The recent increase in attention to cyberbullying has left many parents confused and frustrated. The New York Times recently published an article, “As Bullies Go Digital, Parents Play Catch Up,” that offers us some understanding of how parents may address the issues of safe uses of technology as well as cyberbullying. Perhaps one of the strongest points the article makes is that because cyberbullying is an evolving practice that takes so many forms and affects children in so many ways, it is important that parents know their children. Some tips to keep in mind–
- Pay attention to your child’s moods and their willingness to talk openly about friends and school. Changes in behavior may hint at a deeper issue. Also, knowing your child will allow you to handle a case of cyberbullying more effectively, whether your child is the victim or the bully.
- Along with knowing your child, know what you’re giving them. If you plan on giving them a cell phone familiarize yourself with the phone and its applications. Phones are no longer just phones but “mini computers” as the article puts it. Consider laying down some ground rules for the technology you supply your child with i.e. handing the phone over to you at 10:00 pm or making sure it is off when the child is doing their homework.
The article also attempts to guide parents to address the issue as it arises. For e4xample, parents often mistakenly assume that the awareness of and punishment for cyberbullying falls into the hands of their children’s schools. Schools, however, already dealing with limited resources, are more often than not shrugging the “off-campus” matter back to the parents. Parents may find the following model script from the article helpful if their child has been bullied: “I need to show you what your son typed to my daughter online. He may have meant it as a joke. But my daughter was really devastated. A lot of kids type things online that they would never dream of saying in person. And it can all be easily misinterpreted.”
What is most important in this model is its tone. Rather than coming off as accusatory or angry, the language here explains the problem calmly without making a judgment about the bully or his/her parents. This is crucial because it allows the parent to be a model for his/her child instead of perpetuating the cycle of violence and showing the child that violence, physical or verbal, is the way to handle conflict. Parents undoubtedly have the largest potential to be an advocate for their children when it comes to cyberbullying.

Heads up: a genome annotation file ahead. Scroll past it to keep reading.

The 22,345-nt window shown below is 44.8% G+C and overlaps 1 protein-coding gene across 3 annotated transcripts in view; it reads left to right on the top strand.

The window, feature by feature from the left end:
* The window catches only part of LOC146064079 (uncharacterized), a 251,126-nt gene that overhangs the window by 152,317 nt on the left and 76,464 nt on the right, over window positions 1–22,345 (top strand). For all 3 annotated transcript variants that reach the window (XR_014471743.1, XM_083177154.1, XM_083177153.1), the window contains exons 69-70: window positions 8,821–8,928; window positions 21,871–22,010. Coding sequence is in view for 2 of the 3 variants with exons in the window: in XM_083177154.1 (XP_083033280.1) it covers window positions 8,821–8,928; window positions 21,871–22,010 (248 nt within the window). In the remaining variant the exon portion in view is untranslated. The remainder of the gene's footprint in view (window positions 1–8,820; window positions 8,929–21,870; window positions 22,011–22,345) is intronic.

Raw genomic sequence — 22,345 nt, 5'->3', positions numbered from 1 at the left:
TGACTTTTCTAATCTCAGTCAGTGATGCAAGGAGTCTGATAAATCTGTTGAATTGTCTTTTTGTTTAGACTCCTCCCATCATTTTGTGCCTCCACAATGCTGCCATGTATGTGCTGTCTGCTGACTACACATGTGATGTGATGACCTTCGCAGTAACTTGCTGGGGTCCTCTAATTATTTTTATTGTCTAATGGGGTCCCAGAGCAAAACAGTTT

But what if it is your kid who’s the bully? The article also offers a wonderful example of a mother explaining what is wrong with bullying by bringing it to her daughter’s level. In the specific case mentioned, the mother asks her daughter if she would want someone to harass her puppy but a similar approach could be used by asking the same question about a favorite doll, toy or even friend. Using this method, parents are not only expanding their own child’s understanding of bullying as a problem but also creating the possibility for their child to stand up against bullying amongst his/her peers. Like all violence, cyberbullying should be taken seriously. It’s not just “kid stuff.” It is hurtful and its effects can be long lasting.
If you or someone you know is experiencing cyberbullying, you are not alone. We are here to help. Call our 24-hour hotline at 919-929-7122. We will be happy to listen and work with you to find helpful resources within our community. For parents of middle aged children participating in the Start Strong program, education does not have to end with our program. Ask your child what they learned, if they know anybody who had been affected, or any question to open the door for future dialogue. If this topic is of particular interest to you we encourage you to volunteer as a community educator at FVPC. Our next training session begins in January.